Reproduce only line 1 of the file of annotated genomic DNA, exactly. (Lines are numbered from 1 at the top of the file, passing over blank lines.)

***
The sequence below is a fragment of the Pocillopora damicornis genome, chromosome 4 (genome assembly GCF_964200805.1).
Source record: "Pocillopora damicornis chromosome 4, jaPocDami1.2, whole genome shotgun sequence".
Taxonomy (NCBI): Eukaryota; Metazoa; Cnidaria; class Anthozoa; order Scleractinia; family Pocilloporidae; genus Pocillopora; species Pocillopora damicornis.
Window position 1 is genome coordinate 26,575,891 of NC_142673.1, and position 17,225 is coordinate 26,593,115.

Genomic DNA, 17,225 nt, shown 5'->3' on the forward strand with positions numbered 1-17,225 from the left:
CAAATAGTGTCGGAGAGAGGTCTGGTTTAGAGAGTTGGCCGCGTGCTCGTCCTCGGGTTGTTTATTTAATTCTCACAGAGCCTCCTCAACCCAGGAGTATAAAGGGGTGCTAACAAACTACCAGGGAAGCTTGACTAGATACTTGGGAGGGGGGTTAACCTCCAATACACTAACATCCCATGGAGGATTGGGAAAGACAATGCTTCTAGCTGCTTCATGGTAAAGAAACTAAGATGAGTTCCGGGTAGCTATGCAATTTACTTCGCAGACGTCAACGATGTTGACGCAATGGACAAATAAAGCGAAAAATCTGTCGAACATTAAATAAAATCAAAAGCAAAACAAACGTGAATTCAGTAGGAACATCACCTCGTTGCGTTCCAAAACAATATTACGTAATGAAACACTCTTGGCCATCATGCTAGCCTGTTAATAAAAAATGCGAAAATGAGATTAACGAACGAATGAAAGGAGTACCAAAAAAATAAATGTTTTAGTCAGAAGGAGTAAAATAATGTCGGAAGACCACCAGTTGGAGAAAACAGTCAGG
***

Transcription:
The sequence below is a fragment of the Pocillopora damicornis genome, chromosome 4 (genome assembly GCF_964200805.1).